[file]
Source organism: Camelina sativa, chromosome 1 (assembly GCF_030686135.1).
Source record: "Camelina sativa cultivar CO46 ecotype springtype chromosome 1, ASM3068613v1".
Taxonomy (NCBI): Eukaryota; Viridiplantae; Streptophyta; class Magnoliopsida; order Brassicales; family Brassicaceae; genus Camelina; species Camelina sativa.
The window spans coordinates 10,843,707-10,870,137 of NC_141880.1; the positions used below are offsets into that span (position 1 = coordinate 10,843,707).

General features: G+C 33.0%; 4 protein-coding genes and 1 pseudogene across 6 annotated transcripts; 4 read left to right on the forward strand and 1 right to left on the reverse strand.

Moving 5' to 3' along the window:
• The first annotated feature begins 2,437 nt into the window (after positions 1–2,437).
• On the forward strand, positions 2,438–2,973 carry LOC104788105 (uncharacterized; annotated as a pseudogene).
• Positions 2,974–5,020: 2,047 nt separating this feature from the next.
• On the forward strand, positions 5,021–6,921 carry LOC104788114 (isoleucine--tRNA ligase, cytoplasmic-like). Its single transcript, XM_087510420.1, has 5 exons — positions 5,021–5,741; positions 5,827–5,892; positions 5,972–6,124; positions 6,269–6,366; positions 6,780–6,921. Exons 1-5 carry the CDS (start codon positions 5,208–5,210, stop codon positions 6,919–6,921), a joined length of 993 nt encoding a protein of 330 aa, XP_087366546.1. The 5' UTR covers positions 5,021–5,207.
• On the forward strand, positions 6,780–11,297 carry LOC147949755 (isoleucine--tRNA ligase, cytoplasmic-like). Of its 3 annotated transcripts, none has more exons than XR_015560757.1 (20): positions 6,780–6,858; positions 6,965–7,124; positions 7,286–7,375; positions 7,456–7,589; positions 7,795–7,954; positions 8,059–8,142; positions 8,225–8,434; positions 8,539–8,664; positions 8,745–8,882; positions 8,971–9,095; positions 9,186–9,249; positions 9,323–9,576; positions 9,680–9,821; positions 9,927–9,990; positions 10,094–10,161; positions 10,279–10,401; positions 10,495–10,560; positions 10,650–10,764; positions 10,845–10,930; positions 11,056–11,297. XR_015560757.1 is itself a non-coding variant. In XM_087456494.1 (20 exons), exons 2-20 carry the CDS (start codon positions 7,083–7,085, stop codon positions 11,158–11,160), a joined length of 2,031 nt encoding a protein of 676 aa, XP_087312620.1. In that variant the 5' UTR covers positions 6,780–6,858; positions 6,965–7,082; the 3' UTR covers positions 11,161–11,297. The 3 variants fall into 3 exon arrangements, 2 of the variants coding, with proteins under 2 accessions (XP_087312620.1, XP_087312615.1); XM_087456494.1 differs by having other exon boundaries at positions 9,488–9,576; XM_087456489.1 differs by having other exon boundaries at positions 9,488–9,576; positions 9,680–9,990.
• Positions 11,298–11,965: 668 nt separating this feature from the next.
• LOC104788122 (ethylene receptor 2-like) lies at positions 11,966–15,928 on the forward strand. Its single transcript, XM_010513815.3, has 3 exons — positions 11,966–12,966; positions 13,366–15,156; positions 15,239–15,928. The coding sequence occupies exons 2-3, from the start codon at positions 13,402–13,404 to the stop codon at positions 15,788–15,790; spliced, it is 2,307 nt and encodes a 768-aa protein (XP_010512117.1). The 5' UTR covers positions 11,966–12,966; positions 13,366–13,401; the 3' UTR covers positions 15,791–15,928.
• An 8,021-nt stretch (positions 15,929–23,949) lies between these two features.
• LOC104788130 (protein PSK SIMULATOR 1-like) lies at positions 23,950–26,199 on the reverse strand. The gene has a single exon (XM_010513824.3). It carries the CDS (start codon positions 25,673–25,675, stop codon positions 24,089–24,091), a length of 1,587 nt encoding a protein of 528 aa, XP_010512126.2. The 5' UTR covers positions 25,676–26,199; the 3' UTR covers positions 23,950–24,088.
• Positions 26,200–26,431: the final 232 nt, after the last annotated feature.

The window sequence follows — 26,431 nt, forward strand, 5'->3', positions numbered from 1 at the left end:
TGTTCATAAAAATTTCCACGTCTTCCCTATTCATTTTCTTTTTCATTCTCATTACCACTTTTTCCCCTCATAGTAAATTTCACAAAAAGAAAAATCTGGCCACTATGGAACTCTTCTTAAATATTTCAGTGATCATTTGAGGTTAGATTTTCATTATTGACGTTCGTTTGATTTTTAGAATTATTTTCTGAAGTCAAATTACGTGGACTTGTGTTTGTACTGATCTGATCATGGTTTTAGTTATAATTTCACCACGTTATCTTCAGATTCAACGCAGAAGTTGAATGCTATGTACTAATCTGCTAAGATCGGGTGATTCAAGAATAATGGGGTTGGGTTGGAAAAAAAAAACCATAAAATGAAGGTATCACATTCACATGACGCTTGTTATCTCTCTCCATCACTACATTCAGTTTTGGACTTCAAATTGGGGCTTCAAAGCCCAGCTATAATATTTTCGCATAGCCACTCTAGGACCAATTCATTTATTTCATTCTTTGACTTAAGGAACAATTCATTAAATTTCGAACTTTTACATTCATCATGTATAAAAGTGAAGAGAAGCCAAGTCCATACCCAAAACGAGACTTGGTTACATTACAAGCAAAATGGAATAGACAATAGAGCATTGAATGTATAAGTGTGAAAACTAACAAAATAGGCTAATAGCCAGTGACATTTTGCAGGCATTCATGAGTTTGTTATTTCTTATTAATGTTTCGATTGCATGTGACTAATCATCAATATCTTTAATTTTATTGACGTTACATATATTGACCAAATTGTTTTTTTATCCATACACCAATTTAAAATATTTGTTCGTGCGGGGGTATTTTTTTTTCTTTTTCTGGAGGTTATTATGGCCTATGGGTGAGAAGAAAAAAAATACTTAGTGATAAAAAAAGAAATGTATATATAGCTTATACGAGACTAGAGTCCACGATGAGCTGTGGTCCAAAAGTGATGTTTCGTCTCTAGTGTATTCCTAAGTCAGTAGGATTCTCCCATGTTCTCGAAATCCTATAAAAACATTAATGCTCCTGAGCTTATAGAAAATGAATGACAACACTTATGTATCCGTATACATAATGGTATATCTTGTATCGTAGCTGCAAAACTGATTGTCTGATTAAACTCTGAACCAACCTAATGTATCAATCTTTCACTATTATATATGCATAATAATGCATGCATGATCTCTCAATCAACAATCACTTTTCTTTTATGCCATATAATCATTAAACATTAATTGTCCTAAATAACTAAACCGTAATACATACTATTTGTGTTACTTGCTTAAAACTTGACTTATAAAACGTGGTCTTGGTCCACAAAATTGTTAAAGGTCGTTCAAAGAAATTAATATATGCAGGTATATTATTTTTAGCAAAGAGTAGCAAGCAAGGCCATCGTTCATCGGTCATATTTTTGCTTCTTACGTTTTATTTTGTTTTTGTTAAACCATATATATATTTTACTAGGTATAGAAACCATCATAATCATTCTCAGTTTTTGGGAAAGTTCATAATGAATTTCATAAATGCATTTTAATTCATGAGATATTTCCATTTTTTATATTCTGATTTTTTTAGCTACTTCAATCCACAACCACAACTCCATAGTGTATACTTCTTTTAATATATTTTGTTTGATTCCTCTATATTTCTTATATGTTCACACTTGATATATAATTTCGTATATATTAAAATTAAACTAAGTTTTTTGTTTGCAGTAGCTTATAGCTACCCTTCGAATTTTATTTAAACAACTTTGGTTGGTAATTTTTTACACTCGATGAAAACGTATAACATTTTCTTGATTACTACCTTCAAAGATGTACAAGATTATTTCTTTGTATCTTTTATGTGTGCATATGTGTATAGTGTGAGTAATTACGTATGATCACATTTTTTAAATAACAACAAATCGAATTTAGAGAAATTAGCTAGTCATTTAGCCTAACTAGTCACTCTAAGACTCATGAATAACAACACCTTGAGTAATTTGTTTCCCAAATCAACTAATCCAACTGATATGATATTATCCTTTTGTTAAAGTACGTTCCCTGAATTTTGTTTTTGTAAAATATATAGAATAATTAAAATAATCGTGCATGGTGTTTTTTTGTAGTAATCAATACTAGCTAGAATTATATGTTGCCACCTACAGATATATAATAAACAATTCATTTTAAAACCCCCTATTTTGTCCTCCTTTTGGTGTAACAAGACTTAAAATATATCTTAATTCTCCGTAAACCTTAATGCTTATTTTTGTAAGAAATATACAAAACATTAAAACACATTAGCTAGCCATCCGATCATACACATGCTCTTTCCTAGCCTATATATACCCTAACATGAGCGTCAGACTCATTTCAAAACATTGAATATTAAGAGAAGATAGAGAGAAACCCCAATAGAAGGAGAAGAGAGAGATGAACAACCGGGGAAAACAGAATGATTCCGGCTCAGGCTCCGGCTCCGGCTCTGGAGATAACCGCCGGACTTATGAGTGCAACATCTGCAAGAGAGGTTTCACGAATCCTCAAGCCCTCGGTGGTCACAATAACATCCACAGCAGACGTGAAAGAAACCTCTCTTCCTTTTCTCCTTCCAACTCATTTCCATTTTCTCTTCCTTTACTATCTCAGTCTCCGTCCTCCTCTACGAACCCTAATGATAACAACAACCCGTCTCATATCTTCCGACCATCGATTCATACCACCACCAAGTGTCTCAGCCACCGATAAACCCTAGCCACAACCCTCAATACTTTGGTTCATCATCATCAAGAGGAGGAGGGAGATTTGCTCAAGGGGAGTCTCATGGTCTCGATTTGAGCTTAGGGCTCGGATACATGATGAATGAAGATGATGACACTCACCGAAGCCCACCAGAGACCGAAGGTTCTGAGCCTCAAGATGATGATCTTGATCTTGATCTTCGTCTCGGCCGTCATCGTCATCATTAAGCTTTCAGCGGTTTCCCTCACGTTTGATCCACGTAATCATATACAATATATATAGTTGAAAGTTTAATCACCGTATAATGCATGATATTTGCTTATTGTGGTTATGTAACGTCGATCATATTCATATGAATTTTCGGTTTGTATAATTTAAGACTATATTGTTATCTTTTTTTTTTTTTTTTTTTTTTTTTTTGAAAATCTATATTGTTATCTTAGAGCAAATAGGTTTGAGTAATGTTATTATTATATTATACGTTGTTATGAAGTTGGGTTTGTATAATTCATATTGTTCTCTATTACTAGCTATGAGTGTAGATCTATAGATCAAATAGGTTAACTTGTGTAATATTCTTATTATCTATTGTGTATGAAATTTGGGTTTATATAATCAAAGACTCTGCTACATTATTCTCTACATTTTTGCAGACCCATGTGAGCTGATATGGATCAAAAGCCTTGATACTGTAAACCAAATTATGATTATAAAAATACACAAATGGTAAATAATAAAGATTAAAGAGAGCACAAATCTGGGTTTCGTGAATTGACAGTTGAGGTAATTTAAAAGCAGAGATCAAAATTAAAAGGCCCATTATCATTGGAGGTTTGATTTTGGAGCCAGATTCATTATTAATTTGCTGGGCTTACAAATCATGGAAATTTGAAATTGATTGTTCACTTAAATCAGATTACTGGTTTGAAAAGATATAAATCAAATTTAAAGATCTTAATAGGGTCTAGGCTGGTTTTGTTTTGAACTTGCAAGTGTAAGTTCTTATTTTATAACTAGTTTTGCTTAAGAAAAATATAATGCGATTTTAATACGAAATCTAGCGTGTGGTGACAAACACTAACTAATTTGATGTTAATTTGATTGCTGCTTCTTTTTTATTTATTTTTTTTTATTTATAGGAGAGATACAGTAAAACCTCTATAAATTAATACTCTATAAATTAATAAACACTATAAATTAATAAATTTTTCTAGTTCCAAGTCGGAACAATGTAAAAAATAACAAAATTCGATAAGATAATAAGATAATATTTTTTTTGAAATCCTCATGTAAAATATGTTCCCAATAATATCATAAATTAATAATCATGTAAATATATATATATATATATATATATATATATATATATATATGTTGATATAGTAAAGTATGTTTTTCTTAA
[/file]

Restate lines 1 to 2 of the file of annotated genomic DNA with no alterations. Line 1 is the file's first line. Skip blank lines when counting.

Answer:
Source organism: Camelina sativa, chromosome 1 (assembly GCF_030686135.1).
Source record: "Camelina sativa cultivar CO46 ecotype springtype chromosome 1, ASM3068613v1".